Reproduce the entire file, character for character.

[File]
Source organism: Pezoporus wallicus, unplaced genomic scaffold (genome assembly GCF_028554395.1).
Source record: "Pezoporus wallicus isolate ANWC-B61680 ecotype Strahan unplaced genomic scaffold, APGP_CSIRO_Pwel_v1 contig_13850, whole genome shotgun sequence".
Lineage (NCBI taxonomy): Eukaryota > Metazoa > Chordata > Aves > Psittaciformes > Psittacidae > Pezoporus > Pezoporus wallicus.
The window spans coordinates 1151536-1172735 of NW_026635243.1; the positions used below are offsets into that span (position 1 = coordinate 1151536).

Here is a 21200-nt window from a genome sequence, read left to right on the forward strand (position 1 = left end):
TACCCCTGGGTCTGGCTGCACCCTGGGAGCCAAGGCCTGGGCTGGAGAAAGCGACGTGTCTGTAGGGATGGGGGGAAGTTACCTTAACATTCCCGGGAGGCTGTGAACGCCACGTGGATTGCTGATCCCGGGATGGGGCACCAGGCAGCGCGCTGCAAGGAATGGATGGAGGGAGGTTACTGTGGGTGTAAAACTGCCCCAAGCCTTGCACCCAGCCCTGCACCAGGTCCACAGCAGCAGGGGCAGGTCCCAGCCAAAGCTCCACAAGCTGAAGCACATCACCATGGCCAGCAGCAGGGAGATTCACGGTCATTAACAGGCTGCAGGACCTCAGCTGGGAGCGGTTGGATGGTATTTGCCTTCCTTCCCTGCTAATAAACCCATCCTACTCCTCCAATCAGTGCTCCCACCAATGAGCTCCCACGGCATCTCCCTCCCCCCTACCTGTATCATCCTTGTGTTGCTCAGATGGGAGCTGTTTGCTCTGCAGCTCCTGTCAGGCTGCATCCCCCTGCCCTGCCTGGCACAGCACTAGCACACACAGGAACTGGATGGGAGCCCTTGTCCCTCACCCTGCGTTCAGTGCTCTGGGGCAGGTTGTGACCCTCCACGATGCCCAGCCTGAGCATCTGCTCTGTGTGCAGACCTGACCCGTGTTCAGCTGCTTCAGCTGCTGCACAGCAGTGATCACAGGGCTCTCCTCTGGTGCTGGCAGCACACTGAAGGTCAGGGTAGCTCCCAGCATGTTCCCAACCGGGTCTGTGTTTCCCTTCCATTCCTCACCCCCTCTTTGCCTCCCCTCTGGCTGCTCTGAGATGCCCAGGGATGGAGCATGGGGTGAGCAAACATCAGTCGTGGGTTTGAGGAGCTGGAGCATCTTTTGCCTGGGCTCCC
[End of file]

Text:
Source organism: Pezoporus wallicus, unplaced genomic scaffold (genome assembly GCF_028554395.1).
Source record: "Pezoporus wallicus isolate ANWC-B61680 ecotype Strahan unplaced genomic scaffold, APGP_CSIRO_Pwel_v1 contig_13850, whole genome shotgun sequence".
Lineage (NCBI taxonomy): Eukaryota > Metazoa > Chordata > Aves > Psittaciformes > Psittacidae > Pezoporus > Pezoporus wallicus.
The window spans coordinates 1151536-1172735 of NW_026635243.1; the positions used below are offsets into that span (position 1 = coordinate 1151536).

Here is a 21200-nt window from a genome sequence, read left to right on the forward strand (position 1 = left end):
TACCCCTGGGTCTGGCTGCACCCTGGGAGCCAAGGCCTGGGCTGGAGAAAGCGACGTGTCTGTAGGGATGGGGGGAAGTTACCTTAACATTCCCGGGAGGCTGTGAACGCCACGTGGATTGCTGATCCCGGGATGGGGCACCAGGCAGCGCGCTGCAAGGAATGGATGGAGGGAGGTTACTGTGGGTGTAAAACTGCCCCAAGCCTTGCACCCAGCCCTGCACCAGGTCCACAGCAGCAGGGGCAGGTCCCAGCCAAAGCTCCACAAGCTGAAGCACATCACCATGGCCAGCAGCAGGGAGATTCACGGTCATTAACAGGCTGCAGGACCTCAGCTGGGAGCGGTTGGATGGTATTTGCCTTCCTTCCCTGCTAATAAACCCATCCTACTCCTCCAATCAGTGCTCCCACCAATGAGCTCCCACGGCATCTCCCTCCCCCCTACCTGTATCATCCTTGTGTTGCTCAGATGGGAGCTGTTTGCTCTGCAGCTCCTGTCAGGCTGCATCCCCCTGCCCTGCCTGGCACAGCACTAGCACACACAGGAACTGGATGGGAGCCCTTGTCCCTCACCCTGCGTTCAGTGCTCTGGGGCAGGTTGTGACCCTCCACGATGCCCAGCCTGAGCATCTGCTCTGTGTGCAGACCTGACCCGTGTTCAGCTGCTTCAGCTGCTGCACAGCAGTGATCACAGGGCTCTCCTCTGGTGCTGGCAGCACACTGAAGGTCAGGGTAGCTCCCAGCATGTTCCCAACCGGGTCTGTGTTTCCCTTCCATTCCTCACCCCCTCTTTGCCTCCCCTCTGGCTGCTCTGAGATGCCCAGGGATGGAGCATGGGGTGAGCAAACATCAGTCGTGGGTTTGAGGAGCTGGAGCATCTTTTGCCTGGGCTCCC